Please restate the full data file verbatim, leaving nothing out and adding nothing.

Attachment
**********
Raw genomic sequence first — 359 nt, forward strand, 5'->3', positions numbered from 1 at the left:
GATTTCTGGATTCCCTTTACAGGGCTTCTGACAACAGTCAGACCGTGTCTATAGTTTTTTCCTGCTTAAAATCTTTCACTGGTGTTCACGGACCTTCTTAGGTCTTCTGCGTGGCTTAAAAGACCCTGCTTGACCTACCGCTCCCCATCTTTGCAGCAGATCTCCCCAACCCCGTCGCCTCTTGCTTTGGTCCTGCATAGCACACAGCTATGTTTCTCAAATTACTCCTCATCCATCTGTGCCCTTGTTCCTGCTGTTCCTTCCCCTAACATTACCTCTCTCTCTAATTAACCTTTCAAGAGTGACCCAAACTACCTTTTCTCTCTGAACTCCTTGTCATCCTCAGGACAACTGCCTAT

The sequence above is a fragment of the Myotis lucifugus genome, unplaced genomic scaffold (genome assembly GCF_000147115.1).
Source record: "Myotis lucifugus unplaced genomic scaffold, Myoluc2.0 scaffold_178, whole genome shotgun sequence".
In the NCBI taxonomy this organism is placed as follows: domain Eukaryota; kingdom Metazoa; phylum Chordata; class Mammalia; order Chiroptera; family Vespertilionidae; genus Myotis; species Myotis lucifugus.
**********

Raw genomic sequence first — 359 nt, forward strand, 5'->3', positions numbered from 1 at the left:
GATTTCTGGATTCCCTTTACAGGGCTTCTGACAACAGTCAGACCGTGTCTATAGTTTTTTCCTGCTTAAAATCTTTCACTGGTGTTCACGGACCTTCTTAGGTCTTCTGCGTGGCTTAAAAGACCCTGCTTGACCTACCGCTCCCCATCTTTGCAGCAGATCTCCCCAACCCCGTCGCCTCTTGCTTTGGTCCTGCATAGCACACAGCTATGTTTCTCAAATTACTCCTCATCCATCTGTGCCCTTGTTCCTGCTGTTCCTTCCCCTAACATTACCTCTCTCTCTAATTAACCTTTCAAGAGTGACCCAAACTACCTTTTCTCTCTGAACTCCTTGTCATCCTCAGGACAACTGCCTAT

The sequence above is a fragment of the Myotis lucifugus genome, unplaced genomic scaffold (genome assembly GCF_000147115.1).
Source record: "Myotis lucifugus unplaced genomic scaffold, Myoluc2.0 scaffold_178, whole genome shotgun sequence".
In the NCBI taxonomy this organism is placed as follows: domain Eukaryota; kingdom Metazoa; phylum Chordata; class Mammalia; order Chiroptera; family Vespertilionidae; genus Myotis; species Myotis lucifugus.